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Portable Testing Device IDs Covid-19 Variants

miSherlock device

Minimally instrumented Sherlock device (Wyss Institiute – Harvard Univ. and MIT)

6 Aug. 2021. A low-cost device is being developed that analyzes saliva samples for SARS-CoV-2 viral mutations, and returns results in about one hour. The device is the work of a team from the Wyss Institute for Biologically Inspired Engineering at Harvard University and Massachusetts Institute of Technology, and described in today’s issue of the journal Science Advances.

Since the start of the pandemic, the SARS-CoV-2 virus responsible for Covid-19 infections mutated into several variations, including the delta variant, now the dominant strain in the U.S. and other parts of the world. Most of today’s rapid tests for the SARS-CoV-2 virus are designed to detect the presence any SARS-CoV-2 virus, not specific variants. To identify those variants, nasal swab or other specimens must be genetically sequenced, which in most cases means sending a sample to a remote lab for analysis, with results returned many hours or days later.

Researchers from the biomedical engineering lab of James Collins, affiliated with the Wyss Institute and MIT, are seeking a fast, reliable, low-cost, and easy-to-use device to detect precise Covid-19 variants. The team of engineers and medical practitioners from Boston-area hospitals adapted a technology using the gene-editing technique Crispr, short for clustered regularly interspaced short palindromic repeats. Crispr is a genome-editing process based on bacterial defense mechanisms that use RNA to identify and monitor precise locations in DNA.

The researchers’ used an application of Crispr developed at the Broad Institute, affiliated with MIT and Harvard, called Sherlock, short for specific high-sensitivity enzymatic reporter unlocking. Sherlock uses Crispr editing enzymes that seek out specific genetic sequences in a specimen sample, and if detected in the sample, bind to and cut the RNA in nearby locations. Sherlock adds a reporter sequence to the RNA, a specific piece of synthetic RNA, which also gets cut by the editing enzyme, releasing a signal identifying the presence of the original target sequence. Those signals can be converted into a bioluminescent visual display that can appear on an everyday material like paper and at room temperature, or captured electronically.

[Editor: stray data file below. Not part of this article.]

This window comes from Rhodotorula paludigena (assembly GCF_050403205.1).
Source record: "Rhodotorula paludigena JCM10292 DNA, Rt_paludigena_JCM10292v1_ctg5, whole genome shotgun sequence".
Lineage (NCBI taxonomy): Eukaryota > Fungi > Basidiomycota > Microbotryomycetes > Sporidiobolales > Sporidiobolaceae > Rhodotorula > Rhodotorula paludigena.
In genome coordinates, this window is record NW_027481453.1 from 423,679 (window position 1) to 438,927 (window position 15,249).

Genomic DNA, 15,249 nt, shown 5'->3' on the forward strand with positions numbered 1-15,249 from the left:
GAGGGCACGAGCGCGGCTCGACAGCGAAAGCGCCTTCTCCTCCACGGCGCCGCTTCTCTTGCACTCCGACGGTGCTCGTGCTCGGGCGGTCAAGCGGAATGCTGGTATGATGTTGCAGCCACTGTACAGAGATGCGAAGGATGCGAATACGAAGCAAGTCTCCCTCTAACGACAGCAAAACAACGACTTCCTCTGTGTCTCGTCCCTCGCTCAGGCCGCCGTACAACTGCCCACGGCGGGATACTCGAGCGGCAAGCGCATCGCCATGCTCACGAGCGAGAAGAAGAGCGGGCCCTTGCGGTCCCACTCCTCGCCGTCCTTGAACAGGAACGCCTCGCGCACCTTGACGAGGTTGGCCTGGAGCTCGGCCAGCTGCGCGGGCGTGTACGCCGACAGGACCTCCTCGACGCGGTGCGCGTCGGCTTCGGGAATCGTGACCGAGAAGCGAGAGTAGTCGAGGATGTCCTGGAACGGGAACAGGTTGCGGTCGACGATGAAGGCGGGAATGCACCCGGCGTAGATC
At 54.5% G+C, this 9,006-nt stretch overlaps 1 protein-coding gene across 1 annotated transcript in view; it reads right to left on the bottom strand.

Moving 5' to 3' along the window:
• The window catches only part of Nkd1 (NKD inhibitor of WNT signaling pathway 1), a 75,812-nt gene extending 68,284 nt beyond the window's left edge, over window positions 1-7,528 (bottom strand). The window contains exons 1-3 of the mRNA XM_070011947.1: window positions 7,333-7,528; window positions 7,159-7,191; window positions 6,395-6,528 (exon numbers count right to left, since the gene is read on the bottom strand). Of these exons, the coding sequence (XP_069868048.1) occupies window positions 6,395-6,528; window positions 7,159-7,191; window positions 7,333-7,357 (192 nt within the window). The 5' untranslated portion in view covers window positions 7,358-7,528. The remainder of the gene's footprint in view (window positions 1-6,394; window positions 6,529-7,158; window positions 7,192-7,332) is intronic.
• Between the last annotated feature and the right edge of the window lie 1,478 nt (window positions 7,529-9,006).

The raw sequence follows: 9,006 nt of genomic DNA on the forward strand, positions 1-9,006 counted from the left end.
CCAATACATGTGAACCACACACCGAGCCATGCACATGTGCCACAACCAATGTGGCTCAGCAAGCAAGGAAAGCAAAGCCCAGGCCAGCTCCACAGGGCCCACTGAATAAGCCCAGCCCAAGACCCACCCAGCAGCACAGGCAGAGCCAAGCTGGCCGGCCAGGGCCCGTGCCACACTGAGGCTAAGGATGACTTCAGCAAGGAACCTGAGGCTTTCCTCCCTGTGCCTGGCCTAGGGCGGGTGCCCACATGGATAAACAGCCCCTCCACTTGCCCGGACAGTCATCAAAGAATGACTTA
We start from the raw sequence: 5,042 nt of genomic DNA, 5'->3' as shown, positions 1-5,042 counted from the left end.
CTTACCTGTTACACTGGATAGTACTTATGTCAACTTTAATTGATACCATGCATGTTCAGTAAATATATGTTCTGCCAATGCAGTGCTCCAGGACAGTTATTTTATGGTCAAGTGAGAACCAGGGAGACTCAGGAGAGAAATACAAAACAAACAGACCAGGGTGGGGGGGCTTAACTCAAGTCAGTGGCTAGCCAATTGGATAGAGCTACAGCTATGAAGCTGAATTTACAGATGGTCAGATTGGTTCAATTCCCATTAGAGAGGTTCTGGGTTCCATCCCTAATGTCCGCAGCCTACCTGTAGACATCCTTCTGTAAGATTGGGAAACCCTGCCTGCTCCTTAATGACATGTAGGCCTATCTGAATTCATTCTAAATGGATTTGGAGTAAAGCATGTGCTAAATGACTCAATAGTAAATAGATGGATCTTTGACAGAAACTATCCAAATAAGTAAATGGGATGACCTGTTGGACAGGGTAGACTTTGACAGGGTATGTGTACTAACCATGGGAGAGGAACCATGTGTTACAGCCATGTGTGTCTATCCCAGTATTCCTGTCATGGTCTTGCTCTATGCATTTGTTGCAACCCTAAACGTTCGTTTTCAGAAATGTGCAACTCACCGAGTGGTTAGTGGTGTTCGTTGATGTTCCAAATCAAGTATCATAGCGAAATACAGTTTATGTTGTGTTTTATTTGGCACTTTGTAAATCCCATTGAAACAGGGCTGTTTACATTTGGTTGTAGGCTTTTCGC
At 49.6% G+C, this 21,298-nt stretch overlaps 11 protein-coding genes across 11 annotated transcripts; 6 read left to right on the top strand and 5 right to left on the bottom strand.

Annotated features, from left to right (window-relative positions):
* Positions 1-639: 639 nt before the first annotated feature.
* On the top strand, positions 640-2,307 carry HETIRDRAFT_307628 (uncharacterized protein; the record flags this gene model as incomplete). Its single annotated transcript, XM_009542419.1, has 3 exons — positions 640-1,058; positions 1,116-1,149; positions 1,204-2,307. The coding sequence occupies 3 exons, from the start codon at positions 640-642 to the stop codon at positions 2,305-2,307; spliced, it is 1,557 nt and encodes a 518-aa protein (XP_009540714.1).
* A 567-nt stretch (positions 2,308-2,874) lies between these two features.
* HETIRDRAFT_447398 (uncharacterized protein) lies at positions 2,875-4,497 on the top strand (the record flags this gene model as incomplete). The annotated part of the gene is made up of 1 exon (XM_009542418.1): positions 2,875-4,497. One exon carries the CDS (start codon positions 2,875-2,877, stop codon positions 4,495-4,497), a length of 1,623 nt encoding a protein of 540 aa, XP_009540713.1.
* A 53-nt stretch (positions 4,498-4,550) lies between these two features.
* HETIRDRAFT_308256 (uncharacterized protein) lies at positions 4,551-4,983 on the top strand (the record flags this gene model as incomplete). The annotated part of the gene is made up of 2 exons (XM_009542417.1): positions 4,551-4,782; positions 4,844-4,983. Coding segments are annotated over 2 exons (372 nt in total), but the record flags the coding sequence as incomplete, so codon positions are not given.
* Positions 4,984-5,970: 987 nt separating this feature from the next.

High sensitivity and specificity

The battery-powered device, known as miSherlock, short for minimally instrumented Sherlock, captures an individual saliva sample, which is heated to 95 degrees C (203 F). After three to six minutes, the heated saliva sample is wicked into a filter, which the user transfers to a separate analysis chamber. The filter sample is pushed into the analysis chamber with a plunger that mixes the sample with stabilizing chemicals, dithiothreitol and egtazic acid, to prevent enzymes in saliva from damaging RNA in the sample. That RNA is then extracted through a membrane.

After extraction, the sample RNA is mixed with freeze-dried Crispr chemicals activated by water in sealed packets. After about 55 minutes, the user can view any change in color indicating the presence of SARS-Cov-2 viral RNA in the sample. The researchers tested the miSherlock device with saliva samples from 27 Covid-19 infected patients, and 21 healthy individuals, and compared the results to conventional RT-PCR tests for SARS-CoV-2. The results show miSherlock returns results with 96 percent true-positive sensitivity and 95 percent true-negative specificity. Further tests show the device can accurately detect the three known variants at the time: B.1.1.7, B.1.351, and P.1, now identified as alpha, beta, and gamma respectively. The team is extending the technology to also detect the delta variant.

A major advantage of miSherlock is its ease of manufacture, with a 3-D printer, and its low cost. The researchers say the device in the study costs $15.00 to produce, but by reusing some its parts, the cost can be lowered to $11.00. Mass production can reduce the unit cost further to as low as $3.00.

“We knew that variant tracking was going to be incredibly important when evaluating the long-term effects of Covid-19 on local and global communities,” says Collins in a Wyss Institute statement, “so we pushed ourselves to create a truly decentralized, flexible, user-friendly diagnostic platform. By solving the sample prep problem, we’ve ensured that this device is virtually ready for consumers to use as-is, and we’re excited to work with industrial partners to make it commercially available.”

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